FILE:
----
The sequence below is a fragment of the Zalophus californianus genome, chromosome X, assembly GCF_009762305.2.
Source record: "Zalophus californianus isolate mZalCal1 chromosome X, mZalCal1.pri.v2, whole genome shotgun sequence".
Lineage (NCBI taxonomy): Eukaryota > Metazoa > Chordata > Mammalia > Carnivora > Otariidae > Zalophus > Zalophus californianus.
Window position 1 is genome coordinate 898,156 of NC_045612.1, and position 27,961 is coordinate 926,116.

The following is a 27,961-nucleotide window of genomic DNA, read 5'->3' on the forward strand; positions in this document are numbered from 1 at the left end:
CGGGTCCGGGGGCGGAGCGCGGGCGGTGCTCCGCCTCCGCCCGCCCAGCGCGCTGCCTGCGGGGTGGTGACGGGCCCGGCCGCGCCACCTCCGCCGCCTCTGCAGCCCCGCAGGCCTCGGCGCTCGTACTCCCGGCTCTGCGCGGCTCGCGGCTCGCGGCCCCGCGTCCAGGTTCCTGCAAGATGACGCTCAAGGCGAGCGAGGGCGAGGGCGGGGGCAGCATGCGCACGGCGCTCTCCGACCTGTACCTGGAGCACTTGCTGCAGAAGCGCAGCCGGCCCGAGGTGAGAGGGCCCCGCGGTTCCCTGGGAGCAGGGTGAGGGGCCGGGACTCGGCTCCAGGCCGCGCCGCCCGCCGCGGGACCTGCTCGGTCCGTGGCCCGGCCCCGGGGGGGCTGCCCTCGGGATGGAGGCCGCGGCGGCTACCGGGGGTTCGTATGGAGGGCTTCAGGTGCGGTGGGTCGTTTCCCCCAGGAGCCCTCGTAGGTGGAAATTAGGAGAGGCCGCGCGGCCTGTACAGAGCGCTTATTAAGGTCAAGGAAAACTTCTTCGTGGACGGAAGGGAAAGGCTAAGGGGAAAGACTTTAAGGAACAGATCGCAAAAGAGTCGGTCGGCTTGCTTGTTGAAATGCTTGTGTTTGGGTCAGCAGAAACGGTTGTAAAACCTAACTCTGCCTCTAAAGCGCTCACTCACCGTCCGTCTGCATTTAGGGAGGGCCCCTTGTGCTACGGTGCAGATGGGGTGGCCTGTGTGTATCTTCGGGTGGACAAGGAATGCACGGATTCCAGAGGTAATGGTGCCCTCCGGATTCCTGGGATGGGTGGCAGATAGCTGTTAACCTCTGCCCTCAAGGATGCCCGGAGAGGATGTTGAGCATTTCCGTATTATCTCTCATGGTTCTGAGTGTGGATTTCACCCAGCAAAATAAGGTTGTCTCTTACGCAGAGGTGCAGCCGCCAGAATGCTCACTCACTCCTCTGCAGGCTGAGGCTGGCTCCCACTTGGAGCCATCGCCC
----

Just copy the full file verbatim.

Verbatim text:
The sequence below is a fragment of the Zalophus californianus genome, chromosome X, assembly GCF_009762305.2.
Source record: "Zalophus californianus isolate mZalCal1 chromosome X, mZalCal1.pri.v2, whole genome shotgun sequence".
Lineage (NCBI taxonomy): Eukaryota > Metazoa > Chordata > Mammalia > Carnivora > Otariidae > Zalophus > Zalophus californianus.
Window position 1 is genome coordinate 898,156 of NC_045612.1, and position 27,961 is coordinate 926,116.

The following is a 27,961-nucleotide window of genomic DNA, read 5'->3' on the forward strand; positions in this document are numbered from 1 at the left end:
CGGGTCCGGGGGCGGAGCGCGGGCGGTGCTCCGCCTCCGCCCGCCCAGCGCGCTGCCTGCGGGGTGGTGACGGGCCCGGCCGCGCCACCTCCGCCGCCTCTGCAGCCCCGCAGGCCTCGGCGCTCGTACTCCCGGCTCTGCGCGGCTCGCGGCTCGCGGCCCCGCGTCCAGGTTCCTGCAAGATGACGCTCAAGGCGAGCGAGGGCGAGGGCGGGGGCAGCATGCGCACGGCGCTCTCCGACCTGTACCTGGAGCACTTGCTGCAGAAGCGCAGCCGGCCCGAGGTGAGAGGGCCCCGCGGTTCCCTGGGAGCAGGGTGAGGGGCCGGGACTCGGCTCCAGGCCGCGCCGCCCGCCGCGGGACCTGCTCGGTCCGTGGCCCGGCCCCGGGGGGGCTGCCCTCGGGATGGAGGCCGCGGCGGCTACCGGGGGTTCGTATGGAGGGCTTCAGGTGCGGTGGGTCGTTTCCCCCAGGAGCCCTCGTAGGTGGAAATTAGGAGAGGCCGCGCGGCCTGTACAGAGCGCTTATTAAGGTCAAGGAAAACTTCTTCGTGGACGGAAGGGAAAGGCTAAGGGGAAAGACTTTAAGGAACAGATCGCAAAAGAGTCGGTCGGCTTGCTTGTTGAAATGCTTGTGTTTGGGTCAGCAGAAACGGTTGTAAAACCTAACTCTGCCTCTAAAGCGCTCACTCACCGTCCGTCTGCATTTAGGGAGGGCCCCTTGTGCTACGGTGCAGATGGGGTGGCCTGTGTGTATCTTCGGGTGGACAAGGAATGCACGGATTCCAGAGGTAATGGTGCCCTCCGGATTCCTGGGATGGGTGGCAGATAGCTGTTAACCTCTGCCCTCAAGGATGCCCGGAGAGGATGTTGAGCATTTCCGTATTATCTCTCATGGTTCTGAGTGTGGATTTCACCCAGCAAAATAAGGTTGTCTCTTACGCAGAGGTGCAGCCGCCAGAATGCTCACTCACTCCTCTGCAGGCTGAGGCTGGCTCCCACTTGGAGCCATCGCCC